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Create a blank Jet database

, 13 Nov 2010 CPOL
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How to create a blank Jet database

I recently needed to be able to create a Jet (Microsoft Access) database programatically from a C# WinForms application. Although the rest of the application uses standard SQL with System.Data.OleDB, for Jet databases, there is no method for creating a new database.

To solve this problem, I manually created a new Jet database using Microsoft Access.TM I simply opened Access, then created a new database from New | Blank Database from the Office button menu. For my purpose, I selected an Access 2000 format, but you can use whatever format makes sense. I named the database blankjetdb.mdb, but any convenient name is fine. Once created, I quit Access, and copied the blankjetdb.mdb to my project directory.

Using Visual Studio 2008TM, I opened the project that needs to create a blank database and add the blankjetdb.mdb file to the project, set Build Action to Embedded Resource and Copy to Output Directory to Copy Always. Now, whenever the project is built, blankjetdb.mdb will be embedded as a resource in the project. This adds only about 170 kB to the project in my case.

To create a Jet database in C#, the following code can be used to extract the blank database and save it to disk as required. Change the string "MyNameSpace.blankjetdb.mdb" to use your own application namespace and file name, of course.

 
  // 
  // Extract DB from resources
  //
  Stream objStream = null;
  FileStream objFileStream = null;
  try
  {
    System.Reflection.Assembly objAssembly = 
        System.Reflection.Assembly.GetExecutingAssembly();
    objStream =
        objAssembly.GetManifestResourceStream("MyNameSpace.blankjetdb.mdb");
    byte[] abytResource = new Byte[objStream.Length];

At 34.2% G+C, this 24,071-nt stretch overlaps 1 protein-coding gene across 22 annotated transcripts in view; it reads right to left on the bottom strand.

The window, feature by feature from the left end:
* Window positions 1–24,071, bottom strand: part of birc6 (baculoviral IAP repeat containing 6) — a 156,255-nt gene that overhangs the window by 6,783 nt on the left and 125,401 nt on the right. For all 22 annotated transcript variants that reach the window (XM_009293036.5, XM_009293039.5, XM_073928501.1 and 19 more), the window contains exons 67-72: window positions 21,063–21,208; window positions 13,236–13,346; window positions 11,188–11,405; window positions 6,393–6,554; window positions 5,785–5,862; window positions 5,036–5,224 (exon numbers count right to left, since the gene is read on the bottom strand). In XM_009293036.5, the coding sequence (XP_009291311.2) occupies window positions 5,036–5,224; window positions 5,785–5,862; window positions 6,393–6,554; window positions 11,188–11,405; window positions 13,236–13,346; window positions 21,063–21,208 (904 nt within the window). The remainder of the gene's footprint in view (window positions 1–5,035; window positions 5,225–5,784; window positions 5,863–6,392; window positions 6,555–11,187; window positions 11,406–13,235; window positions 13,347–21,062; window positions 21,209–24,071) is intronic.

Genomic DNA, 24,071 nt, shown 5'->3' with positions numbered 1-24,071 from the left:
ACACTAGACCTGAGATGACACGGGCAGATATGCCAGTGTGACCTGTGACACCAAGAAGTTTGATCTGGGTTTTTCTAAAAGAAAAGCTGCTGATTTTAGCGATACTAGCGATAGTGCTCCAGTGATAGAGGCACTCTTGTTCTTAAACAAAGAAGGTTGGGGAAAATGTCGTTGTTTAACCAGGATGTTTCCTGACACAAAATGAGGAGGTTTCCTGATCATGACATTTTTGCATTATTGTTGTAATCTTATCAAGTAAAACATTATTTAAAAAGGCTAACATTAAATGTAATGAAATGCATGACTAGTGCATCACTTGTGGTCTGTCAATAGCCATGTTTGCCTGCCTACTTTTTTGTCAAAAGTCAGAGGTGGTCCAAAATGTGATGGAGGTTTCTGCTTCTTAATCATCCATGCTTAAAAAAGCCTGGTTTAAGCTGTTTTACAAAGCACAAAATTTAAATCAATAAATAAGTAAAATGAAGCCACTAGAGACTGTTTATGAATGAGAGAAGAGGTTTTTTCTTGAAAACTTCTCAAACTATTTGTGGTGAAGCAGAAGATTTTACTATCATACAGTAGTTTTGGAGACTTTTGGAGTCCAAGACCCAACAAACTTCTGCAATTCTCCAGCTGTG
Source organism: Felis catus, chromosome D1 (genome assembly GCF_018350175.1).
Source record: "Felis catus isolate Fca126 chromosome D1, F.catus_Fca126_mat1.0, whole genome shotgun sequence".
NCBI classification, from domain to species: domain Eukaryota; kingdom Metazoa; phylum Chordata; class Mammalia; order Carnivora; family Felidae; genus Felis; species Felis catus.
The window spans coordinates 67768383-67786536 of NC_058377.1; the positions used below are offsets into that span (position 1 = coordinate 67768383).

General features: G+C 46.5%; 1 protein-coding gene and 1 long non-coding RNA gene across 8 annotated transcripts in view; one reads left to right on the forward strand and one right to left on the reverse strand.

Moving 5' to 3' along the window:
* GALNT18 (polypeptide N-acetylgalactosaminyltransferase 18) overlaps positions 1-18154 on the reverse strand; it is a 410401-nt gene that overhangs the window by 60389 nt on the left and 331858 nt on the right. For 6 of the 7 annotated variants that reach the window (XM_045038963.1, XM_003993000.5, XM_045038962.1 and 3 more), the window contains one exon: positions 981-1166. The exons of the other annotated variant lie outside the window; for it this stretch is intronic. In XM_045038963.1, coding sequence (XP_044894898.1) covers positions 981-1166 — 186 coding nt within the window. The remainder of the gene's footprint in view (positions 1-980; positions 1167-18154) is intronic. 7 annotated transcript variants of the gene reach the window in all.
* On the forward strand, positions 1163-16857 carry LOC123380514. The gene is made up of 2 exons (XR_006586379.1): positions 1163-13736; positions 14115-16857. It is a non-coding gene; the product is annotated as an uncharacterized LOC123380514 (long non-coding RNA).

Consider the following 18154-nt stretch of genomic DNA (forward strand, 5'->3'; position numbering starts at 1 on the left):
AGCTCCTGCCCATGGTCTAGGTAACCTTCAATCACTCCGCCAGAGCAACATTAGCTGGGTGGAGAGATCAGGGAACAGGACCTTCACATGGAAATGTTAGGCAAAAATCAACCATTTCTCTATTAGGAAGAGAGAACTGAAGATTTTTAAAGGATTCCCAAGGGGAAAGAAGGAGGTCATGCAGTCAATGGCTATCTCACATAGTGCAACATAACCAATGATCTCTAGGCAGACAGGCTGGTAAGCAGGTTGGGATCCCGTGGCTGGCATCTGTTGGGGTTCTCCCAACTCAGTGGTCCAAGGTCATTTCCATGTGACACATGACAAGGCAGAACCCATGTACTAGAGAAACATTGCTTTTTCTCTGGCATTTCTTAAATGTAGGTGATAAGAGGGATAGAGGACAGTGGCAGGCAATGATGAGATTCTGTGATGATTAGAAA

objStream.Read(abytResource, 0, (int)objStream.Length);
    objFileStream = new FileStream(Filename, FileMode.Create);
    objFileStream.Write(abytResource, 0, (int)objStream.Length);
    objFileStream.Close();
  }
  catch (Exception e)
  {
    MessageBox.Show("Database not created: "+e.Message);
  }
  finally
  {
    if (objFileStream != null)
    {
      objFileStream.Close();
      objFileStream = null;
    }
  }

Once the database file has been created, it can be opened using the OleDbConnection class with a suitable connection string.

License

This article, along with any associated source code and files, is licensed under The Code Project Open License (CPOL)

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About the Author

Walt Fair, Jr.
Engineer Comport Computing
United States United States
Walt has been playing with software since around 1967 and has generated more runtime errors than the average village idiot. He is a CEO, Petroleum Engineer, software consultant, janitor, and now a graduate student again. Rather than sleep, he also plays with algorithms and systems for technical computing, develops software for engineering evaluations and is an avid amateur radio operator.
 
Walt was admitted back to UT Austin and is actually attempting to complete a PhD in engineering, thereby proving that he is crazier than the average old fart.
 
And now UT has gone and admitted Walt to PhD candidacy, proving that old guys can still ... what was he doing again?

Comments and Discussions

 
GeneralReason for my vote of 5 Thanks for your effort PinmemberMember 43208444-Jul-11 14:10 

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